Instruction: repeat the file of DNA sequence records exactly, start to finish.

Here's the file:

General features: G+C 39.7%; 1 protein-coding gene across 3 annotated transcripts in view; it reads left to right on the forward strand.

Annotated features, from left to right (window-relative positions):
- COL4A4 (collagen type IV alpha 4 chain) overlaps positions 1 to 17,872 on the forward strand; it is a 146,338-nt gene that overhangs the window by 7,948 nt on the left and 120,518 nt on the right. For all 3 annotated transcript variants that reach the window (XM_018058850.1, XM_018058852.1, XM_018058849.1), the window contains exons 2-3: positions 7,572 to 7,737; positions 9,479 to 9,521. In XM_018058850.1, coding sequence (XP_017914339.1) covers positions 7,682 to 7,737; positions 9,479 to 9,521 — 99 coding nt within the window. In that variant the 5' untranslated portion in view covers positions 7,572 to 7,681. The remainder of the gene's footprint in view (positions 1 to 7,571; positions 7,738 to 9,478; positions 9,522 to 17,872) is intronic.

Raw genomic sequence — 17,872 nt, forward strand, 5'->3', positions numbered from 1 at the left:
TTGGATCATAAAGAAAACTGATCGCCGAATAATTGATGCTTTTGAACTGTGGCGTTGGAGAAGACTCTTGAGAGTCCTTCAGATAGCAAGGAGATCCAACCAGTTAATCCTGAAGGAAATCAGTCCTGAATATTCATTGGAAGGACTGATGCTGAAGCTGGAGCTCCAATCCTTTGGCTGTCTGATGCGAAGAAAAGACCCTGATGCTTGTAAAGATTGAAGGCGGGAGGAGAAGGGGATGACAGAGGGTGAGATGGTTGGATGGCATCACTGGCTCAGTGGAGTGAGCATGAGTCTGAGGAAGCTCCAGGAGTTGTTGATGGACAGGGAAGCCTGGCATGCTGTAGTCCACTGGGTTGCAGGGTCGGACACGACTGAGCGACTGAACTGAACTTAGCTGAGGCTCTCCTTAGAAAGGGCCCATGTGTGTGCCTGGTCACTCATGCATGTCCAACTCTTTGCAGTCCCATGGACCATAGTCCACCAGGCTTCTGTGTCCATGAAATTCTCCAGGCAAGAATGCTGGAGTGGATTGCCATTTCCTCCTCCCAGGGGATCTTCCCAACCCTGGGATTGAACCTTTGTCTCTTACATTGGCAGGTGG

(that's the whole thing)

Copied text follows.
General features: G+C 39.7%; 1 protein-coding gene across 3 annotated transcripts in view; it reads left to right on the forward strand.

Annotated features, from left to right (window-relative positions):
- COL4A4 (collagen type IV alpha 4 chain) overlaps positions 1 to 17,872 on the forward strand; it is a 146,338-nt gene that overhangs the window by 7,948 nt on the left and 120,518 nt on the right. For all 3 annotated transcript variants that reach the window (XM_018058850.1, XM_018058852.1, XM_018058849.1), the window contains exons 2-3: positions 7,572 to 7,737; positions 9,479 to 9,521. In XM_018058850.1, coding sequence (XP_017914339.1) covers positions 7,682 to 7,737; positions 9,479 to 9,521 — 99 coding nt within the window. In that variant the 5' untranslated portion in view covers positions 7,572 to 7,681. The remainder of the gene's footprint in view (positions 1 to 7,571; positions 7,738 to 9,478; positions 9,522 to 17,872) is intronic.

Raw genomic sequence — 17,872 nt, forward strand, 5'->3', positions numbered from 1 at the left:
TTGGATCATAAAGAAAACTGATCGCCGAATAATTGATGCTTTTGAACTGTGGCGTTGGAGAAGACTCTTGAGAGTCCTTCAGATAGCAAGGAGATCCAACCAGTTAATCCTGAAGGAAATCAGTCCTGAATATTCATTGGAAGGACTGATGCTGAAGCTGGAGCTCCAATCCTTTGGCTGTCTGATGCGAAGAAAAGACCCTGATGCTTGTAAAGATTGAAGGCGGGAGGAGAAGGGGATGACAGAGGGTGAGATGGTTGGATGGCATCACTGGCTCAGTGGAGTGAGCATGAGTCTGAGGAAGCTCCAGGAGTTGTTGATGGACAGGGAAGCCTGGCATGCTGTAGTCCACTGGGTTGCAGGGTCGGACACGACTGAGCGACTGAACTGAACTTAGCTGAGGCTCTCCTTAGAAAGGGCCCATGTGTGTGCCTGGTCACTCATGCATGTCCAACTCTTTGCAGTCCCATGGACCATAGTCCACCAGGCTTCTGTGTCCATGAAATTCTCCAGGCAAGAATGCTGGAGTGGATTGCCATTTCCTCCTCCCAGGGGATCTTCCCAACCCTGGGATTGAACCTTTGTCTCTTACATTGGCAGGTGG